by Donna Gawell
Ancestry.com recently reconfigured my DNA. Finally, my record, DNA, and ethnicity match up. I should be about 25% Swedish and 25% English but Ancestry says 37% of my ethnicity is Scandanavian. How did the English part get shorted?
The answer is obvious: I am descended from those famous marauders, explorers, traders, and colonizers who transformed northern Europe between 750 and 1100. They are better known as the Vikings!
To learn more about my Viking roots in England, I visited the town of York in England which is now home to Jorvik, the Viking Center. Jorvik is on the site of the Coppergate dig, an archeological excavation by York Archaeological Trust. Part of it is a museum, but mostly Jorvik is an experience.
Visitors walk down a set of stairs, nine meters underground to where the Viking street level once was. Like in ancient middle Eastern regions, years of debris and rubbish caused the ground level to rise. The Viking village remained buried and preserved due to the waterlogged soil. The remains of two houses are protected for viewing under a glass floor. Time cars then transport visitors around a detailed reconstruction of the city in the year AD 960 based on the evidence found in the dig.
Visitors are greeted by a Viking chieftain. Note the vibrant red color of his clothing. The Vikings were skilled at dyeing fabric.
The first Vikings to arrive in England came from Scandanavia. Their mastery of shipbuilding was the key to their success with vessels shallow enough to navigate rivers and estuaries, yet strong and flexible enough to cross the open sea. They launched surprise summertime attacks on coastal and riverside settlements and could escape quickly with their plunder.
York was a busy and populated trading center. It was formerly the capital of the independent Anglo-Saxon kingdom of Northumbria and was captured by a Viking army in AD 866. Under Viking rule, competing kings ruled until 927 when a new kingdom emerged: England. Eric Bloodaxe, the last independent Viking ruler of Northumbria was expelled in 954.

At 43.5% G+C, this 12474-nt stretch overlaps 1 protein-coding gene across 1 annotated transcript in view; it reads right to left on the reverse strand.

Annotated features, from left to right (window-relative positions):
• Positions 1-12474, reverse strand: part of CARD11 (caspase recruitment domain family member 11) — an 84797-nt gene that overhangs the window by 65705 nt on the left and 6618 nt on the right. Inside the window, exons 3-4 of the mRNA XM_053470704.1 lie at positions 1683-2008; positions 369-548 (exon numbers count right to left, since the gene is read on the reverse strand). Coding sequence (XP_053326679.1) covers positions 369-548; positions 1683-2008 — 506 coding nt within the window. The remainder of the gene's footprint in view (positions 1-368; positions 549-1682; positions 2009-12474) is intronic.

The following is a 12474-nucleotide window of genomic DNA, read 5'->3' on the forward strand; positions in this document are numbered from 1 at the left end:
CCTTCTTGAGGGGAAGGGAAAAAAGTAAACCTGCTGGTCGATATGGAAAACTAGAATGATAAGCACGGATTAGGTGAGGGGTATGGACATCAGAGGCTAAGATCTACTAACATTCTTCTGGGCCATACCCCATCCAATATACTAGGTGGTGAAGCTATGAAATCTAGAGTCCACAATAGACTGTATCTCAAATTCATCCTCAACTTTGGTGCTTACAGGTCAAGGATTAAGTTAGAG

The English kings delegated control of the city to local earls and made sure York’s archbishop was friendly to their cause. Archbishop Oscytel, himself a man with Viking blood, was a useful agent to promote loyalty among those with Viking heritage.
In AD 960, the people of York lived in relative peace and prosperity and produce goods for import and domestic use. Some traveled from overseas to work and live in the city.
This recreation of a blacksmith’s house shows the older style of building with walls of wattle and daub. It has one story, with a clay floor, and a small, rectangular hearth.
Here, a local woman carrying her baby seeks to purchase fresh vegetables. As the Vikings traveled, they adapted aspects of the cultures they encountered.
The skeletal remains of some of these ancient people like Leoba were examined during the archaeological process. One man named Mord, who the site introduces as a leatherworker, had painfully clawed hands due to suffering from “Viking Disease”. Now known as Dupuytren’s contracture, this hand deformity occurs when the tissue under the palm of the hand begins to knot. This problem causes the fingers to become bent.
Christianity struggled as the Vikings held onto their heroes or monsters of pagan mythology alongside their new religion. Residents of Yorvik offered prayers at sacred wells, stones, or trees and sacrificed animals to unclean spirits. The photo below shows a pagan priest practicing white or black magic. Pre-Christian stories were discovered in York, including the story of Sigurðr the dragon-slayer. This legend was found on a grave slab in the Viking age cemetery excavated below York Minster and was previously passed on through oral storytelling.
Skalds composed poems in praise of their patrons. More than 5,500 skaldic verses have survived and are preserved in more than 700 manuscripts. One medieval saga preserves a single example of a poem composed in York for a performance a the court of King Eric Bloodaxe. Some of these performances may have been set to music with panpipes, flutes made of bird bones, bagpipes, or a lyre.
The Voluspa is an Old Norse poem describing the creation of the word and its coming destruction at an event known as Ragnarok. It is said this poem was first spoken by a volva, shaman, or prophetess to the god Odin.
A variety of combs were found in the archaeological site.
You might not guess what this man is up to, but this is a recreation of a latrine. He appears to be in some distress. I was surprised this scene seemed to be a favorite on the gift shop items.
Jorvik is a wonderful experience for those who seek a more complete understanding of English history. It is open seven days a week and staffed by informative and friendly historical interpreters.
York can be easily reached by a two-hour train ride from London’s Kings Cross station. The city of York is distinctive because it is one of the few cities wise enough to resist tearing down its ancient town walls for the railroads during the Industrial Revolution. The train station is located just outside the town walls.